After last week's post, I decided the only way to recover was to start over. I put that piece of cast iron with the improperly chamfered side into my stock collection and started over. Cutting off a blank with the 4x6" bandsaw and then squaring it to 1.80 on a side goes fairly quickly, so by Tuesday it looked like this. Roughly square at 1.80" on a side and 3.25" tall.
This time, instead of doing everything to make it an octagon, I'll just cut it on the big lathe until it's a cylindrical bar that's 1.750 +/- .005 diameter. The next step was to mark the center of the top end, then drill with a big center drill to accommodate the live center on my big lathe. I could have milled the ends of the bar so that they'd be perpendicular to the sides, but I did that on the lathe before centering and chucking the square bar in my four-jaw chuck.
With the sides of the block 1.80" (they probably differed from each other by a few thousandths) and the desired diameter of the cylinder being 1.750", how much do I remove? I drew the two shapes up in CAD and it told me that from the tips of the square to the rim of the circle is 0.397". That's roughly 19 passes cutting .020 (radius) at a time, plus a final cut or two to sneak up on the final size. Each pass takes about four minutes, which argues that with some clean up time, it should take about two hours. My lathe has power feed, so I can put everything in position for the next cut and engage the gears. Do "something else" for the majority of the cut and then go stop it at the critical point. Four minutes is just enough time to not get much done.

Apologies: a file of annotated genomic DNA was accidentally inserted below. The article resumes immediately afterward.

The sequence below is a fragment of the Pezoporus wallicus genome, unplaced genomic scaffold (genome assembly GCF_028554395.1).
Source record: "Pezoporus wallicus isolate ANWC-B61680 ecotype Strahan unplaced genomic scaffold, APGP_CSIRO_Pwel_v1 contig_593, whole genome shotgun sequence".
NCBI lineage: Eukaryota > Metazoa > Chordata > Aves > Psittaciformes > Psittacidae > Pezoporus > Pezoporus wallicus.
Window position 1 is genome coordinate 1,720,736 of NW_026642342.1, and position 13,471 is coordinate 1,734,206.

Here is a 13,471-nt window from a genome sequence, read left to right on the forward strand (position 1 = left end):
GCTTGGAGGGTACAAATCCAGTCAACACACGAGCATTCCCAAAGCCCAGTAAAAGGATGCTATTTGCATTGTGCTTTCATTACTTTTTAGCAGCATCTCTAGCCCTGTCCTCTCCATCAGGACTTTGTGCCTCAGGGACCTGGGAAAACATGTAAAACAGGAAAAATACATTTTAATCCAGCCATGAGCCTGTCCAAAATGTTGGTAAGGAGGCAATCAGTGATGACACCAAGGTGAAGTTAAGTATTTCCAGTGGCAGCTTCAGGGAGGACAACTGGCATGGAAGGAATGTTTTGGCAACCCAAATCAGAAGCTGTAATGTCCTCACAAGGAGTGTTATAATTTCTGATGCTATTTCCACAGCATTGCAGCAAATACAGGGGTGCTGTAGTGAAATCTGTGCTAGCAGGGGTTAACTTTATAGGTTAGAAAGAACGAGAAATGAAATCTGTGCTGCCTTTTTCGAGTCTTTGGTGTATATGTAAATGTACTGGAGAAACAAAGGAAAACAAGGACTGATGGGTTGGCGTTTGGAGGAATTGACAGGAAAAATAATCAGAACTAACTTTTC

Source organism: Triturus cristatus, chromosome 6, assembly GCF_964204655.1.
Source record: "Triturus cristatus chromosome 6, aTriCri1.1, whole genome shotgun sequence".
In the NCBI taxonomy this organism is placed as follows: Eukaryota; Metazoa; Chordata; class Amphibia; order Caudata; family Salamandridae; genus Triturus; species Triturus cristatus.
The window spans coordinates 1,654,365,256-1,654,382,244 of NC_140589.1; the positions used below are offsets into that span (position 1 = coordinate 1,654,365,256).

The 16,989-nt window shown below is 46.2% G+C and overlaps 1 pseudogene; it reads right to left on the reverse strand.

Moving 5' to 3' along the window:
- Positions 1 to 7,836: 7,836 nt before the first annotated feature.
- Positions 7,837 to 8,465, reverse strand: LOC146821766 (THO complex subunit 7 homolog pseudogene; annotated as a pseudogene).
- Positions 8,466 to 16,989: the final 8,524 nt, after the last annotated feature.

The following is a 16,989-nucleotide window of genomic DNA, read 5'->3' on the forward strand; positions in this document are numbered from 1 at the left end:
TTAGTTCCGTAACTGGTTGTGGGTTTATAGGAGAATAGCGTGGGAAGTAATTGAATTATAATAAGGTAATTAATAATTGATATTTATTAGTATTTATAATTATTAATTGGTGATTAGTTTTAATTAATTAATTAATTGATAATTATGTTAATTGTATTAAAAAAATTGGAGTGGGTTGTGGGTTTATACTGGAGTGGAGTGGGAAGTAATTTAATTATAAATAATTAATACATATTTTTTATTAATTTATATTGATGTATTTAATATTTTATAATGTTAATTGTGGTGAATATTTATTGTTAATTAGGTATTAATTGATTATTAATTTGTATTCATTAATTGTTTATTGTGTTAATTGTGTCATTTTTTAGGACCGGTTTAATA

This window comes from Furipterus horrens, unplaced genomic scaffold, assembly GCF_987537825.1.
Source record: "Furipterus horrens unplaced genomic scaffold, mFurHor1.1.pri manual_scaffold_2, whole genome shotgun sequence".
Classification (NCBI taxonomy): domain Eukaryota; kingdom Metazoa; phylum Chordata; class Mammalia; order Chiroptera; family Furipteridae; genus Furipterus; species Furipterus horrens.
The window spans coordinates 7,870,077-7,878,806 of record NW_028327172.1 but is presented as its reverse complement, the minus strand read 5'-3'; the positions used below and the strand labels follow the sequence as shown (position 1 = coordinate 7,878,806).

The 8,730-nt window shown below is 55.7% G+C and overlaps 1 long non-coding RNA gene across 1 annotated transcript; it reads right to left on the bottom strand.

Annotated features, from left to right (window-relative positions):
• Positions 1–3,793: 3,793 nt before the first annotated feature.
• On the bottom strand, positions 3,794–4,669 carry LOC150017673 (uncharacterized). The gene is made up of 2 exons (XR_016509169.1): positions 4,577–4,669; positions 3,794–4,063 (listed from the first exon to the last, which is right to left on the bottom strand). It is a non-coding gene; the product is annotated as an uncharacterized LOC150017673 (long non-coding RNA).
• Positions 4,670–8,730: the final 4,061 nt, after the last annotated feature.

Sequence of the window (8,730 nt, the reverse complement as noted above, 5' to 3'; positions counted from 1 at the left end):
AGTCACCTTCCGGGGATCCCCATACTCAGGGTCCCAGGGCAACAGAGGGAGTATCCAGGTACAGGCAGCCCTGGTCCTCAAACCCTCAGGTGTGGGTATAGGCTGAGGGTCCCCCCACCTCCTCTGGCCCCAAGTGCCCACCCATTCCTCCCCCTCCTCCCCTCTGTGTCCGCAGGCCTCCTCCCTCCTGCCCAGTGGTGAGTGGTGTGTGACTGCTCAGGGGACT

The final cylinder is supposed to have heat dissipating fins that are 3/32" wide, spaced 3/32 from each other, and each 3/32" ring is 1/4" deep in radius. The actual shape with most dimensions is like this:
I cut all of those features today and started making the 1.000" cylinder bore, getting through the largest single cutting bit I have: 9/16". The rest of the diameter will be cut with a boring bar with emphasis on getting it the right diameter, smoothed and looking like a cylinder bore should look.
If you haven't noticed the dimensions, from that flat, square, surface that the cylinder is sitting on to the left end of the part is 3/8". There "should be" enough material there to make that smaller end on the left and part it off once the bore is done.
Getting the bore right is important stuff and while I've done it on two engines, it still demands close attention. With luck, I get it completed this week.